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Java Arithmetic Stuff

  1. Nov 16, 2006 #1
    I am creating a class that will transform a basic arithmetic expression from infix to postfix (Reverse Polish Notation (RPN)). Then after then, it will evaluate the postfix expression and give the answer.

    I have having a little trouble with the operators (+,-,/,0*, and %). Like, I have to create a method called hasHigherPrecedence(char c1, char c2), which returns a boolean saying where c1 has a higher precedence than c2. But I don't really know hwo to create this method. Can someone help me.
     
  2. jcsd
  3. Nov 16, 2006 #2

    Hurkyl

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    Forget programming for a moment.

    If I asked you to tell me which of "+" or "*" had higher precedence, what would you do to figure it out?

    What if you had to teach a 10-year hold how to figure it out? How would you do that?
     
  4. Nov 16, 2006 #3
    Umm, I think this is the precedence order from highest to lowest: * / + -. Where does the % go?
     
  5. Nov 16, 2006 #4

    verty

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    This is homework or an assignment, right?
     
  6. Nov 16, 2006 #5
    Create a syntax diagram and make code to follow it.

    http://www.horstmann.com/bigj2/slides/slides18.zip

    here is the cleanest program to evaluate an arithmetic expression I have ever seen. Evaluator.java, it took me some time to figure it out exactly but it is worft it.
     
  7. Nov 19, 2006 #6
    You have to definitively look up the operator's precedence orders. Usually this piece of information can be found in the chapter that describe integer operators. Certain operators have identical precedence orders. I would assign an integer precedence level value to each operator.
     
  8. Nov 19, 2006 #7
    If you mean the modulus operator in C, it has the same precedence as the '/' operator.

    Good luck with the RPN, I might add. I wrote a set of C functions to do that parsing for me once. I'm still not happy with it, and have sunk weeks into it over the course of years (it probably didn't help that I was tryign to do something slightly different with it every time I reopened that particular can of worms).

    The cheap and sleazy fix is to get the entire formula into a string, then build a binary tree from it by simply splitting the string on each precedence, with same same precedence from left to right, then splitting each substring on the next precedence, etc. That actually works pretty well. Matched delimiters affecting parsing (e.g., [], (), and "") are messy but not too bad.

    The problem arises when you have multiline input. Cheap and sleazy no longer works. Then you have to do it the right way with a stack. That's when it gets messy.

    Once you've got the tree, spitting out the RPN is obviously trivial.
     
  9. Nov 22, 2006 #8
    I also had to write the same program in C (parse infix arithmetic expression and print postfix and prefix), I first wrote it in Java took me less than 30 mins, and then I tried to write it in C it took me about 7 hours to do it, I spend 3,5 hours searching for a bug it turned out that I allocated a struct wrongly, I could never have done such a mistake in Java, anyway, I am very pleased with my C program and specially with Java, one way is to do some elaborate substring work but that is a mess, there is an alternative way, you can do it recursively. Make a syntax diagram and follow it recursively, very hard to make a mistake then. Something like that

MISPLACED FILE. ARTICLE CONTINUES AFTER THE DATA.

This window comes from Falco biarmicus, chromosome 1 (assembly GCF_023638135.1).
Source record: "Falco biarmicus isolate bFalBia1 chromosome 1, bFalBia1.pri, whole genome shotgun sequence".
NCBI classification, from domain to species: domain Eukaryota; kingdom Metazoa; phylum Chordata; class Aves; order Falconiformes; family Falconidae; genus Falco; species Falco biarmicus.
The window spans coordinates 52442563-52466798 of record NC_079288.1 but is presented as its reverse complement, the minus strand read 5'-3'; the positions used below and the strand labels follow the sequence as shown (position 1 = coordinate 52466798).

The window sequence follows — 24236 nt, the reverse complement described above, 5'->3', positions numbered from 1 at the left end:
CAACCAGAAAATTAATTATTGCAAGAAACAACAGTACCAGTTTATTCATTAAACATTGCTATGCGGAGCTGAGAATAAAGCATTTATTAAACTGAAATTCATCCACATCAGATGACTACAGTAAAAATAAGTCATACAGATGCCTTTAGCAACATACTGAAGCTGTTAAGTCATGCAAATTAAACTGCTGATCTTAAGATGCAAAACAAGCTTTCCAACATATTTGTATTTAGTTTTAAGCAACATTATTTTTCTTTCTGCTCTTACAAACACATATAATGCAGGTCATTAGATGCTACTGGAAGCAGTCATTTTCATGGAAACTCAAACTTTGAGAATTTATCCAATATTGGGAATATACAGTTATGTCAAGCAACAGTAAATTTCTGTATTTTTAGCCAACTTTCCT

Code (Text):

     /**
          Evaluates the expression.
          @return the value of the expression.
       */
       public Node getExpressionValue()
       {
          Node value = getTermValue();
          boolean done = false;
          while (!done)
          {
             String next = tokenizer.peekToken();
             if ("+".equals(next) || "-".equals(next))
             {
                tokenizer.nextToken(); // Discard "+" or "-"
                Node value2 = getTermValue();
                if ("+".equals(next)) value = new Node("+", value, value2);
                else value = new Node("-", value, value2);
             }
             else done = true;
          }
          return value;
       }

       /**
          Evaluates the next term found in the expression.
          @return the value of the term
       */
       public Node getTermValue()
       {
          Node value = getFactorValue();
          boolean done = false;
          while (!done)
          {
             String next = tokenizer.peekToken();
             if ("*".equals(next) || "/".equals(next))
             {
                tokenizer.nextToken();
                Node value2 = getFactorValue();
                if ("*".equals(next)) value = new Node("*", value, value2);
                else value = new Node("/", value, value2);
             }
             else done = true;
          }
          return value;
       }

       /**
          Evaluates the next factor found in the expression.
          @return the value of the factor
       */
       public Node getFactorValue()
       {
          Node value;
          String next = tokenizer.peekToken();
          if ("(".equals(next))
          {
             tokenizer.nextToken(); // Discard "("
             value = getExpressionValue();
             tokenizer.nextToken(); // Discard ")"
          }
          else
             value = new Node(tokenizer.nextToken());
          return value;
       }
     
     

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    Last edited: Nov 22, 2006
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